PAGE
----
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The Dark Sides of Virtue: Reassessing International Humanitarianism Paperback – August 28, 2005

ISBN-13: 978-0691123943 ISBN-10: 0691123942
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Editorial Reviews


"David Kennedy's new book reflects on the misunderstandings and mistakes that sometimes lurk amidst the work and results of well-intentioned people who are trying to make the world a better place. . . . This is a disheartening but essential book."--Donald W. Jackson, The Law and Politics Book Review

"Important and timely. . . . The most systematic and attentive treatment of the problems that arise when ideas of humanitarian professionalism contradict the real needs of people in distress."--Eric A. Heinze, Perspectives in Political Science

"This is an interesting and important book. . . . [W]hat Kennedy does do well is to argue that the humanitarian community has by and large failed to confront the reality of bad consequences flowing from good intentions."--Ramesh Thakur, Japanese Journal of Political Science

"David Kennedy . . . has written in this work a provocative analysis of those who would better the lives of individuals through action in international relations. . . . Kennedy is always stimulating and well worth reading."--David P. Forsythe, The American Journal of International Law

"There is a sort of almost spiritually liberating quality in [Kennedy's] relentless self-examination, in his search for a meta-shift of focus for the discipline, in his search for new boundaries to trespass beyond what can be concretely said. . . . Kennedy's call for a pragmatic and responsible humanitarian self-empowerment can appeal to many."--Ignacio de la Rasilla del Moral, European Journal of International Law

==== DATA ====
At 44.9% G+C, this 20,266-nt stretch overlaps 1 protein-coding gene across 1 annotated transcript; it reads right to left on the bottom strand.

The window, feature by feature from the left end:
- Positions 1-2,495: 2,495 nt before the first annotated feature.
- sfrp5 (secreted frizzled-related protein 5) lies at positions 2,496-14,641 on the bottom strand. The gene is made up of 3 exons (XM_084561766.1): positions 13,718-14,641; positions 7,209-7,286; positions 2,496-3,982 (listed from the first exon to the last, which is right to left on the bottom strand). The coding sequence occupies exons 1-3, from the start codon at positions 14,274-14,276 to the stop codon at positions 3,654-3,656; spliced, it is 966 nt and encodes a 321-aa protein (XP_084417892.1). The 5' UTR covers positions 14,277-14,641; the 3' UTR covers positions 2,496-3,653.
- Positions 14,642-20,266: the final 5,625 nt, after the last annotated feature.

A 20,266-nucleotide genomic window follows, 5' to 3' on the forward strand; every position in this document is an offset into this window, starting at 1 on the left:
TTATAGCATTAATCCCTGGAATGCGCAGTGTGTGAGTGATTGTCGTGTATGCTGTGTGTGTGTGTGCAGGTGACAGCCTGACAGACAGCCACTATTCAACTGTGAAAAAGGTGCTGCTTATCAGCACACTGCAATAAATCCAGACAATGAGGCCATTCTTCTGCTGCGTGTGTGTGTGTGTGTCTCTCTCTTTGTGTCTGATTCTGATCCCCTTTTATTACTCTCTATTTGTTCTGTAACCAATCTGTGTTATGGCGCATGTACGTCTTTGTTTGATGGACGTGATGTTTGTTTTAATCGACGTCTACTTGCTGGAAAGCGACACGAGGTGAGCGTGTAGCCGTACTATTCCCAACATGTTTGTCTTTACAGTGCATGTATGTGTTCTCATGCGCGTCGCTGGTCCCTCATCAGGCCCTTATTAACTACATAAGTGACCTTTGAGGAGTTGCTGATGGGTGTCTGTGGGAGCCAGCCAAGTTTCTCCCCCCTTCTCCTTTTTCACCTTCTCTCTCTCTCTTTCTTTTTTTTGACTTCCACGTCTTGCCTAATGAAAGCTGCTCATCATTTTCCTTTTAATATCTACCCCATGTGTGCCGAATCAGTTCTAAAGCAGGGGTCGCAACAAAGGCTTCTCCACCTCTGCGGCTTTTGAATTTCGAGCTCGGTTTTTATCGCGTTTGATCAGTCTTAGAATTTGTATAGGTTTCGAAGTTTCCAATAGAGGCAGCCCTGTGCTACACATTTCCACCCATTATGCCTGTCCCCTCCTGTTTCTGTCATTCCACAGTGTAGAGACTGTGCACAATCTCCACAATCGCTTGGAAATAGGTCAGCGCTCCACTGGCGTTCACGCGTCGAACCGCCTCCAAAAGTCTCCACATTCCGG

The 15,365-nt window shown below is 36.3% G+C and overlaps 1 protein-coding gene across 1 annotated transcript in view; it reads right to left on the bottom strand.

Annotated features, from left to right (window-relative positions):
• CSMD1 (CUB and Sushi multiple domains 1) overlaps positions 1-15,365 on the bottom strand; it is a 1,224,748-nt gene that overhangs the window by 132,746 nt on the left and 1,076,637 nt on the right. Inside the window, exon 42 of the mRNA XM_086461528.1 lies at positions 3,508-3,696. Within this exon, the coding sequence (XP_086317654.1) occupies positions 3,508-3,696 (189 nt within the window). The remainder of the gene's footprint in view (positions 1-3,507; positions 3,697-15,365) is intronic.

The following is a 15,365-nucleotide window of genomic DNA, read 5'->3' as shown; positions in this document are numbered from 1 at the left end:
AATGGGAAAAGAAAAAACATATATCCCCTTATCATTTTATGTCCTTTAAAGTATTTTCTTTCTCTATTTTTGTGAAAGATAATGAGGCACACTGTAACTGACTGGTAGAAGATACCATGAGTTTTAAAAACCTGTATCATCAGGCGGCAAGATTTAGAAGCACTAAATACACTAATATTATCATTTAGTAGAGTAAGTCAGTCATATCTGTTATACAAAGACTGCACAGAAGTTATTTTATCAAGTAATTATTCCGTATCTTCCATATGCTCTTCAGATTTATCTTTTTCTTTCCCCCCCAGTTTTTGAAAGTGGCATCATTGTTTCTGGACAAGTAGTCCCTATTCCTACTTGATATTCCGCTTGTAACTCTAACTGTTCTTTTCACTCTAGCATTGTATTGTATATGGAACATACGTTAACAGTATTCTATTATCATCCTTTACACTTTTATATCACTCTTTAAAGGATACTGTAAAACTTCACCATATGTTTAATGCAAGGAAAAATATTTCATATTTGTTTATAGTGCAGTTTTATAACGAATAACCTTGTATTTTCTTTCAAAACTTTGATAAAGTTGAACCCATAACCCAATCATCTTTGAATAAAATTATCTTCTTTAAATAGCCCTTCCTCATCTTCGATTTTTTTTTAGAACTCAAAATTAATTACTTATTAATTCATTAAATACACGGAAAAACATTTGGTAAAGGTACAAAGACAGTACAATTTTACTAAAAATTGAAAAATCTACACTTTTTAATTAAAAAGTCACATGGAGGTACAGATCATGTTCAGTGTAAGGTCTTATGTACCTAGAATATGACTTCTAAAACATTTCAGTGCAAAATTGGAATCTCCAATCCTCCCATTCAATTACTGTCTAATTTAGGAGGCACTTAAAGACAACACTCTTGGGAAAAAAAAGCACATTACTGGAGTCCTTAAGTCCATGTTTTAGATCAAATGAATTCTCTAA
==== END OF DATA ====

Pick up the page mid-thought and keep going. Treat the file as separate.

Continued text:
From the Inside Flap

"Here, finally, a practical guide for the world's idealists. David Kennedy reveals international human rights as a noble cause easily perverted when ideals substitute for thought. He wisely asks advocates and policy makers to look at the real needs of real people in real distress, and avoid the seduction of lofty aspiration. A wise and sobering look at a field in particular need of wisdom and sobriety."--Robert B. Reich, University Professor of Social and Economic Policy, Brandeis University, and former U.S. Secretary of Labor.

"David Kennedy's challenging and thought provoking arguments should be read, considered, and internalized by all activists and policy makers in international humanitarianism."--Mary Robinson, former U.N. High Commissioner for Human Rights and former President of Ireland

"Kennedy's work is sometimes disturbing--even shattering--but always enlightening and ultimately liberating. This is the deepest, most challenging, and effective collection of essays on international and humanitarian activism available today."--Martti Koskenniemi, New York University, author, Gentle Civilizer of Nations

"Kennedy's original insights come out of his attention to the way personal alliances and ideas of professionalism intersect and often contradict humanitarian commitments. This book is a distinctive and original contribution in which Kennedy's bold iconoclastic voice is given full rein."--Hilary Charlesworth, Australian National University --This text refers to an out of print or unavailable edition of this title.


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Product Details